Cattle grazing on the Central Plains Experimental Range

Thunderstorms on the Great Plains can be especially severe, with numerous lightning strikes, high winds, and heavy rainfall. These storms have the potential to produce flash floods, hailstorms, and other sorts of severe weather.

In the winter months, blizzards are also prevalent, with strong winds, thick precipitation, and subzero temperatures. The Great Plains’ harsh weather conditions can be hazardous to both human populations and wildlife in the region.

6. The Great Plains, sometimes known as North America’s “breadbasket”

The Great Plains, sometimes known as North America’s “breadbasket,” is an important agricultural region that produces a range of commodities such as wheat, corn, soybeans, and other grains.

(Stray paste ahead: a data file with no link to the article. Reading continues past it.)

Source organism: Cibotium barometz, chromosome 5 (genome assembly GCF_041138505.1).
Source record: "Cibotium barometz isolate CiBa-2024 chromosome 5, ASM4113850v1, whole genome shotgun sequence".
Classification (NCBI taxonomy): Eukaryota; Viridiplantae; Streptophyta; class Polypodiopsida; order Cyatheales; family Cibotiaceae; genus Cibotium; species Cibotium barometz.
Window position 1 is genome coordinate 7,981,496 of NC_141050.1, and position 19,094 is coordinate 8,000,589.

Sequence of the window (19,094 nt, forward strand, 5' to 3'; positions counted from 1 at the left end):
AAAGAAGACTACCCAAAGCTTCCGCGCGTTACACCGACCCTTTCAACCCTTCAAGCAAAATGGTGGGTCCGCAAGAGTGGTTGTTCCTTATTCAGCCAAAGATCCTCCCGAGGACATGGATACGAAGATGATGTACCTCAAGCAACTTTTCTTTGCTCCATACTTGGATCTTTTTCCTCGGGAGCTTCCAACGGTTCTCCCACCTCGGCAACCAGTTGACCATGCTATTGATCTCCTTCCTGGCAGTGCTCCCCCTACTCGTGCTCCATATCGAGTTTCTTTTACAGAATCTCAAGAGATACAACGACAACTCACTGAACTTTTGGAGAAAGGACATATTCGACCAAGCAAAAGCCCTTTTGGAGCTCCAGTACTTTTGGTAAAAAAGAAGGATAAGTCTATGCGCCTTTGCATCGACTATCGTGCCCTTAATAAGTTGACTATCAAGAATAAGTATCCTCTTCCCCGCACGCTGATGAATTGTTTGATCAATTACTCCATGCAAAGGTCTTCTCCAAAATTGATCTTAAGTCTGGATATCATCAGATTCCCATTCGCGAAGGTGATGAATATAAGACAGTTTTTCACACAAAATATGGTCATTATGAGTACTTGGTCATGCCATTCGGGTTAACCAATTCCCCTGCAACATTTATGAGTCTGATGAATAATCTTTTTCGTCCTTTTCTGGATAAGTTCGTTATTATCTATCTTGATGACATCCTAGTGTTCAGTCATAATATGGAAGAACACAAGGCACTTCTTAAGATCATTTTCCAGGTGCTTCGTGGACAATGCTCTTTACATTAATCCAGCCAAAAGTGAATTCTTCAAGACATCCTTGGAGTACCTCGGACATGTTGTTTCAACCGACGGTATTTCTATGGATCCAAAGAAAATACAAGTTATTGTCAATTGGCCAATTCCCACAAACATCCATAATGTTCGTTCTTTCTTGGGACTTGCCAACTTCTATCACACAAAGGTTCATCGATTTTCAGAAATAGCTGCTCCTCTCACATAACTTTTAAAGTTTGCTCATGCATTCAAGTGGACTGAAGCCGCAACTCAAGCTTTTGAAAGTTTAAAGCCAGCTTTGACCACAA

The lush soil, plentiful water supply, and relatively flat geography of the region make it ideal for large-scale agricultural. Wheat is the main crop farmed in the Great Plains, with Kansas, Nebraska, and North Dakota producing the most.

Corn and soybeans are also major crops in areas such as Iowa and Illinois. In addition to these crops, the Great Plains also produces meat and dairy products, as well as cotton, sorghum, and sunflowers. The agricultural industry contributes significantly to the region’s economy.

7. The Great Plains is rich in natural resources

The Great Plains is also rich in natural resources, including oil, natural gas, coal, and uranium. The region is a major producer of oil and natural gas, having large deposits in states such as Texas, Oklahoma, and North Dakota.

Coal mining is also a significant industry in some Great Plains states, including Wyoming and Montana. Uranium deposits can also be discovered in the region, most notably in Wyoming, South Dakota, and Nebraska.

The mining and processing of these natural resources has had a tremendous economic influence on the region, but it has also had substantial environmental consequences.

The balance between the economic benefits of resource extraction and the potential detrimental impacts on the environment and local communities is still being debated today.